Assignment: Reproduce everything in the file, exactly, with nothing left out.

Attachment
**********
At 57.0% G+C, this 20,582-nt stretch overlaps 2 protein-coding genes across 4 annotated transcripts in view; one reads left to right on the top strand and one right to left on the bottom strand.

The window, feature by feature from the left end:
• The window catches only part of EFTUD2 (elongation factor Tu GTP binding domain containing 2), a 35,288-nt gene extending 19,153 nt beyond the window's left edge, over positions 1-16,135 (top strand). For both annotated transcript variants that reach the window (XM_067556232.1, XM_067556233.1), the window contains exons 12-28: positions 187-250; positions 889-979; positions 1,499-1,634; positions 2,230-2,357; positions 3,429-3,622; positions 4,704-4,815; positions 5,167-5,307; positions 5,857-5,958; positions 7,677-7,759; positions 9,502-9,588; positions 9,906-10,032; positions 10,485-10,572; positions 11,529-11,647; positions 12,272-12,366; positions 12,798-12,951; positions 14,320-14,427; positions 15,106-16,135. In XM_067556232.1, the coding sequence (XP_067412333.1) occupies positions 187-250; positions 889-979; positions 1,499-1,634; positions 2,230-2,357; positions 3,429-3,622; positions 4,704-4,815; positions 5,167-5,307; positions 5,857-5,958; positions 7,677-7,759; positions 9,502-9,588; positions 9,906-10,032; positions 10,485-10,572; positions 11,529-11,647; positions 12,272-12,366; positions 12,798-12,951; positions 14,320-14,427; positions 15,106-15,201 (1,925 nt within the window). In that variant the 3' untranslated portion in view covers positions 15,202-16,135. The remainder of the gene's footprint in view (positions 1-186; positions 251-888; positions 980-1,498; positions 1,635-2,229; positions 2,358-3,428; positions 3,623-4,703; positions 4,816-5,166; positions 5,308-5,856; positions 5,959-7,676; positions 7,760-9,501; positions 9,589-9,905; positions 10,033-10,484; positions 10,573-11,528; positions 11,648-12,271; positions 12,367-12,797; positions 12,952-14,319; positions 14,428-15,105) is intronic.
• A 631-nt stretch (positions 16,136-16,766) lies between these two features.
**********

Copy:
At 57.0% G+C, this 20,582-nt stretch overlaps 2 protein-coding genes across 4 annotated transcripts in view; one reads left to right on the top strand and one right to left on the bottom strand.

The window, feature by feature from the left end:
• The window catches only part of EFTUD2 (elongation factor Tu GTP binding domain containing 2), a 35,288-nt gene extending 19,153 nt beyond the window's left edge, over positions 1-16,135 (top strand). For both annotated transcript variants that reach the window (XM_067556232.1, XM_067556233.1), the window contains exons 12-28: positions 187-250; positions 889-979; positions 1,499-1,634; positions 2,230-2,357; positions 3,429-3,622; positions 4,704-4,815; positions 5,167-5,307; positions 5,857-5,958; positions 7,677-7,759; positions 9,502-9,588; positions 9,906-10,032; positions 10,485-10,572; positions 11,529-11,647; positions 12,272-12,366; positions 12,798-12,951; positions 14,320-14,427; positions 15,106-16,135. In XM_067556232.1, the coding sequence (XP_067412333.1) occupies positions 187-250; positions 889-979; positions 1,499-1,634; positions 2,230-2,357; positions 3,429-3,622; positions 4,704-4,815; positions 5,167-5,307; positions 5,857-5,958; positions 7,677-7,759; positions 9,502-9,588; positions 9,906-10,032; positions 10,485-10,572; positions 11,529-11,647; positions 12,272-12,366; positions 12,798-12,951; positions 14,320-14,427; positions 15,106-15,201 (1,925 nt within the window). In that variant the 3' untranslated portion in view covers positions 15,202-16,135. The remainder of the gene's footprint in view (positions 1-186; positions 251-888; positions 980-1,498; positions 1,635-2,229; positions 2,358-3,428; positions 3,623-4,703; positions 4,816-5,166; positions 5,308-5,856; positions 5,959-7,676; positions 7,760-9,501; positions 9,589-9,905; positions 10,033-10,484; positions 10,573-11,528; positions 11,648-12,271; positions 12,367-12,797; positions 12,952-14,319; positions 14,428-15,105) is intronic.
• A 631-nt stretch (positions 16,136-16,766) lies between these two features.